NBA: Lakers finally show a killer instinct
By Jeff Miller
The Orange County Register
DENVER — Yes, they have a conference title.
Yes, they have a spot in the NBA Finals.
And, most of all, yes, they have it.
The Lakers do, in fact, possess the very thing so many of us doubted from them.
“That definitely was killer instinct,” Luke Walton said. “That’s as focused a game as we’ve played all year. It was nice to put a full 48 (minutes) together in our biggest game of the year...so far.”
The Lakers, in their previous playoff round, famously lacked that instinct, possessing more of a wounder instinct, an ability to severely discourage Houston and then severely disappoint with their next effort.
But good luck trying to convince the Nuggets and George Karl that the Lakers are missing anything. Karl is a believer, one of the converted.
After watching Kobe Bryant lead this 119-92 Lakers no-doubter, Denver’s coach said, “I think Jesus would have had trouble covering him.”
Bryant scored 35 points on a night when the Lakers had five players in double figures, four with at least 17 points.
Facing elimination, the Nuggets absolutely had to win this game in their rowdy, home arena. Instead, they were permitted to hold the lead for an entire 39 seconds of the second quarter.
That was it. Nothing more. All the rest was Lakers.
“We did what we talked about doing after Game 5,” Trevor Ariza said. “We knew we didn’t want to go back to L.A. to finish this.”
So what, exactly, is killer instinct? What does it look like? How does it feel?
It’s execution, the Lakers shooting 57 percent from the field, 56 percent on 3-point attempts and 100 percent (24 of 24) from the free-throw line.
It looks like ball movement, the Lakers finishing with 28 assists, 10 of them belonging to Bryant.
It feels like muscle, the Lakers, outrebounded all series, grabbing 38 rebounds Friday to the Nuggets’ 27.
“I do think that was our killer instinct on display,” Shannon Brown said. “It was good to actually come out and do it, instead of just talking about it.”
The display began at the beginning, just seconds into the game, with a play that didn’t seem all that significant, a play ESPN never will include in a highlight package because it doesn’t go well with “Booyah!”
After Andrew Bynum missed a dunk, the Nuggets rebounded, with Nene’s outlet pass intended for point guard Chauncey Billups. But Bryant closed quickly from behind and knocked the ball loose, forcing Billups to foul him.
With the new, bonus possession, Pau Gasol scored the game’s first points and the Lakers, thanks to their most talented player making a play that required nothing but hustle, had just taken their first official step to their next Finals appearance.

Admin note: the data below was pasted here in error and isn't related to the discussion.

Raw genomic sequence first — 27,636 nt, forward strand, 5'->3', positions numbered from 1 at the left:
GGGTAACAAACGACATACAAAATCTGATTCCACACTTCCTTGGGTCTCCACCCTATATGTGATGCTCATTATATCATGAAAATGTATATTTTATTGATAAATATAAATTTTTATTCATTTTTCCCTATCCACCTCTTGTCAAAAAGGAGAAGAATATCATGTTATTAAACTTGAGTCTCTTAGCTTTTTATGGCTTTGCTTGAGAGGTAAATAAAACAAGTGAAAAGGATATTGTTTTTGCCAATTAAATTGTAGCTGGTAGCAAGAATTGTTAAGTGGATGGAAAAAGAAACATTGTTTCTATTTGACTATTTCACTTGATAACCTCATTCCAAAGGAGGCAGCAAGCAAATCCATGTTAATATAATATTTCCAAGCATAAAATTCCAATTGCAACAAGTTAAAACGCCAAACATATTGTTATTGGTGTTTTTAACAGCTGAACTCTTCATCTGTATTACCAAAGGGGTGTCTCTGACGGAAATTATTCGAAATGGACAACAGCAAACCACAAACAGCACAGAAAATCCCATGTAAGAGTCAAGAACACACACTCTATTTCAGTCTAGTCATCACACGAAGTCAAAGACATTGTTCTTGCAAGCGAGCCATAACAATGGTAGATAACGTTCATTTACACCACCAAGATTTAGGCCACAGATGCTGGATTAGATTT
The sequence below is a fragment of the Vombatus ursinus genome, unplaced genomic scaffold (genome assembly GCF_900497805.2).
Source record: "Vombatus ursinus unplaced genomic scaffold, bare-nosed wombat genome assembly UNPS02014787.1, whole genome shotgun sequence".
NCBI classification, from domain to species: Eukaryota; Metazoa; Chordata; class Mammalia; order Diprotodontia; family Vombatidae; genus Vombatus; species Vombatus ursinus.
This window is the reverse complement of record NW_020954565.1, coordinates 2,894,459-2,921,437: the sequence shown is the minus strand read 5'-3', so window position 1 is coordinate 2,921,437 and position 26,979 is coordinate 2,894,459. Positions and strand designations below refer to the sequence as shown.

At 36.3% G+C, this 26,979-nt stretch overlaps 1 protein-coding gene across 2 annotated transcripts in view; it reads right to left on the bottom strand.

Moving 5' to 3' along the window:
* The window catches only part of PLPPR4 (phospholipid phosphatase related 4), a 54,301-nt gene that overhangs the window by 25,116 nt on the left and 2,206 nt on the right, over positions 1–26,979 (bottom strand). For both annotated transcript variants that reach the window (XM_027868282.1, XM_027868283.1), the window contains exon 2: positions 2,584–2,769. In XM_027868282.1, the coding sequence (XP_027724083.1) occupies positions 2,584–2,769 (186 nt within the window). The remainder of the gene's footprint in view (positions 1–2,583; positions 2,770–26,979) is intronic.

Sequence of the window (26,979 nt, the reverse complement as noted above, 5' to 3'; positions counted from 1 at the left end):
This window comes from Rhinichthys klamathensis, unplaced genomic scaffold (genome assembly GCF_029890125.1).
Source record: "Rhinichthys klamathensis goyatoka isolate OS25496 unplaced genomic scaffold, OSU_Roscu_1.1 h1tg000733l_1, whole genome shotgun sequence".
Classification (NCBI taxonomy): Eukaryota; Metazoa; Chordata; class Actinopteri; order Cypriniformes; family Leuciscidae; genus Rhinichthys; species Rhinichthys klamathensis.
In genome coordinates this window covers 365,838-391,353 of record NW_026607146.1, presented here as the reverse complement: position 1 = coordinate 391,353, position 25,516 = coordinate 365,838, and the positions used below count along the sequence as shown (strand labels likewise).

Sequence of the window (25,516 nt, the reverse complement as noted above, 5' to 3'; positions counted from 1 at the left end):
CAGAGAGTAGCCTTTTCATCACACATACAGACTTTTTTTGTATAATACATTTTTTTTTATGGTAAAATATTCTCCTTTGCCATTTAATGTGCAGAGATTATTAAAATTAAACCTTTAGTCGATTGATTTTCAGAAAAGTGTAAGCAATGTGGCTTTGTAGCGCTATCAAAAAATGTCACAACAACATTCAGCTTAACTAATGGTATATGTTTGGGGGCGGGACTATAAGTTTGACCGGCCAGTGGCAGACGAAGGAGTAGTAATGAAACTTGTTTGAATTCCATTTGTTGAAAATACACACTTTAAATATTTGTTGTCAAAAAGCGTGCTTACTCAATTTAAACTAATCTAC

“For us to come in here and put on the performance we put on gives us a lot of confidence,” Bryant said. “I think that shows a lot of maturity.”
Mature is about the only thing the Lakers haven’t been called so far during these playoffs. Inconsistent, yes. Unfocused, absolutely. Heartless, yup, even heartless.
They were accused of manipulating the officials, of buying a victory at home, of everything in Denver but getting the Rockies manager fired.
But they’re Western Conference champions, with almost a week to rest and prepare and think, now more than ever, about losing in the last series a year ago.
“We’re back in the Finals and that’s all I’d say to people who still question us,” Walton said. “We just played as well as we have all season. We’re picking a good time to get going.”
All the space they needed Friday came at the end of the first half, when Bryant went Biblical on the city of Denver, scoring 11 points in the final 3:09.
He finished the second quarter by hitting a three-pointer over a hard-closing and high-flying Chris Andersen, retreating quickly to block Carmelo
Anthony’s buzzer-beating final shot and then stopping to conduct a TV interview.
“The guy, No. 24, had a great five minutes at the end,” Karl said. “No one in basketball could have covered him.”
Or, as Karl would continue on to note, no one in the Bible, either.
For the record, Bryant called Karl’s Jesus remark “a tremendous honor, obviously.” He also didn’t dispute the validity of the remark.
“Our focus was there and — my man right here (motioning to Bryant) — I don’t know if we can play any better,” said Gasol, another 20 points and 12 rebounds in his pocket. “Winning is what matters. We’re four wins away from reaching our goal.”
They have everything now — momentum, a title shot, a chance to take a deep breath. They have everything, even it.
“Hopefully, that killer instinct’s in our makeup now,” Walton said. “Personally, I can’t handle another Finals loss. I’m not sure what I would do. This is a must-win series now.”
A must-win, coming right after their most win — most impressive, most convincing, most instinctual.